This case began as one of four suits brought by the City in federal court seeking treble damages under RICO’s civil provision from online tobacco retailers – who, the City alleged, had schemed to defraud the City of tax revenues by failing to file the required Jenkins Act reports with the State.  The City claimed, among other allegations, that the retailers committed predicate acts of mail and wire fraud by advertising to customers that their products were “tax-free” and falsely stating that the companies were not required to report sales to authorities in customers’ states.  The retailers’ failure to submit the required reports, the City complained, caused it to suffer an injury in the form of millions of dollars in uncollected tax revenue.

The retailers countered that the City had not alleged an injury to “business or property,” as required by RICO; moreover, because it was their customers, not they, who were responsible for the taxes, any injury to the City was not proximately caused by their actions.  The district court dismissed the suits on unrelated grounds, and the City appealed.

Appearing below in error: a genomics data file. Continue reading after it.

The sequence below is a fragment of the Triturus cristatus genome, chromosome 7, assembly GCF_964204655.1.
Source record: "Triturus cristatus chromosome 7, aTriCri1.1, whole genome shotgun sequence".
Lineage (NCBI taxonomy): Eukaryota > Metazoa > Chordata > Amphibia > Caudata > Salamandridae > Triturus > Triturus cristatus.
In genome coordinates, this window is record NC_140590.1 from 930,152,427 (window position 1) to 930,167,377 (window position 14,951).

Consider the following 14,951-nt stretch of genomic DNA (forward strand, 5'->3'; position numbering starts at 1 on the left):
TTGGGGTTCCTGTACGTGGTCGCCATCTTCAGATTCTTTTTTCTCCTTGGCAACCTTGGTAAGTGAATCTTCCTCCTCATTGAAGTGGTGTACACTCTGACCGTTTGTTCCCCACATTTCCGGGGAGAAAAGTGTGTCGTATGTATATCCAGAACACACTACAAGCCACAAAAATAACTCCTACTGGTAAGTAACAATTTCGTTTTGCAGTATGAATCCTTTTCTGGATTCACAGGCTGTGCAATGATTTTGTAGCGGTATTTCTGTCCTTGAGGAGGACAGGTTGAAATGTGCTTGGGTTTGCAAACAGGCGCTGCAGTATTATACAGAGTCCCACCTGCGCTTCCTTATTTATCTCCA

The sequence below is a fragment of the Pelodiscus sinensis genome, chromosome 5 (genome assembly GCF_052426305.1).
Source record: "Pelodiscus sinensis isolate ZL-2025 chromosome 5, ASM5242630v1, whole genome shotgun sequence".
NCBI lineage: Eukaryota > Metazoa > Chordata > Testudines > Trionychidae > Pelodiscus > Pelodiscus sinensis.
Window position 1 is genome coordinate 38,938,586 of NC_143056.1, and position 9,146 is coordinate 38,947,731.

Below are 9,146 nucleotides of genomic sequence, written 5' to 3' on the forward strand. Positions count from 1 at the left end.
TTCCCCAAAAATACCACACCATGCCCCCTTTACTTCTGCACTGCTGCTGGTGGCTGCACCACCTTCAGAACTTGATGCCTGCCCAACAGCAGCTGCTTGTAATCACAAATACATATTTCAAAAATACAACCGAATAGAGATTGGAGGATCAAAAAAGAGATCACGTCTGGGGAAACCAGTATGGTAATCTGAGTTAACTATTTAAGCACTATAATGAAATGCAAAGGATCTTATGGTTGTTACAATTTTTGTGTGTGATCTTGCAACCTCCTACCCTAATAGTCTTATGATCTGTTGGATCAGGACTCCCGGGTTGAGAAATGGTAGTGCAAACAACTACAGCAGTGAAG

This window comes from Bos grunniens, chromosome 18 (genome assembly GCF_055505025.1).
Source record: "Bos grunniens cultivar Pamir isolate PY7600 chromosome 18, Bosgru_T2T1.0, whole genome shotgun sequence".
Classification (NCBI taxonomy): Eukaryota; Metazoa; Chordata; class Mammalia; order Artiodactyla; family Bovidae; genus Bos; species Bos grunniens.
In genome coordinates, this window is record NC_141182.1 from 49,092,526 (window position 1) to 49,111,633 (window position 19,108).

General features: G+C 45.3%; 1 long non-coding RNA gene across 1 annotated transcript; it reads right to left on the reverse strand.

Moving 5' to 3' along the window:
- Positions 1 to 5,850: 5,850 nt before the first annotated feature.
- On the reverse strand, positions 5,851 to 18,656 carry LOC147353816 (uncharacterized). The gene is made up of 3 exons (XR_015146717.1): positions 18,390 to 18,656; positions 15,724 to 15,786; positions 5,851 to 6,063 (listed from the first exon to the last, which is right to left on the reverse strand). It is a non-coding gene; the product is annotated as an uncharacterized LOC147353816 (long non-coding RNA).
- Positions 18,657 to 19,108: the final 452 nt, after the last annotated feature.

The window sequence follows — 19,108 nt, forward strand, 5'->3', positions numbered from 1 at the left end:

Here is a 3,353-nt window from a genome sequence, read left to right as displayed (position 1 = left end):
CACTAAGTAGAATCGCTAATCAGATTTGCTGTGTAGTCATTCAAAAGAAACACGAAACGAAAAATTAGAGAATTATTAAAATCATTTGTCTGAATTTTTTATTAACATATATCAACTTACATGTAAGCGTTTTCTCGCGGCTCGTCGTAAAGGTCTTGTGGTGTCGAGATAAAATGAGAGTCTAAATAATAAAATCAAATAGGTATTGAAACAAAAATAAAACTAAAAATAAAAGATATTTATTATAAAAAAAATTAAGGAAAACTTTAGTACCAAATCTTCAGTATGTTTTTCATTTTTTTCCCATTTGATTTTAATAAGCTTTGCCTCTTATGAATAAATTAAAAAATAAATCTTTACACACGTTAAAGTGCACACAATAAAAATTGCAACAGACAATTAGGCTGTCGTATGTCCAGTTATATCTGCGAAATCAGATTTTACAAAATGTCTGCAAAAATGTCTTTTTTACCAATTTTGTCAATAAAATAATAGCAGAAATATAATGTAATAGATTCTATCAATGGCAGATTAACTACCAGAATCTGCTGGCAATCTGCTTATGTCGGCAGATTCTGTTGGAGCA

The Second Circuit consolidated the cases, vacated the judgments, and reinstated the RICO claims.  It held both that lost taxes are a cognizable injury under RICO and that the injury flowed directly from the retailers’ actions.  (Because she was a member of the Second Circuit panel that issued the decision below, Justice Sotomayor has presumably recused herself from the case; she did not participate in the Court’s recent decision granting a motion for leave to file an amicus brief in the case.  This raises the possibility of an evenly divided vote at the Court, which would leave the decision below undisturbed.)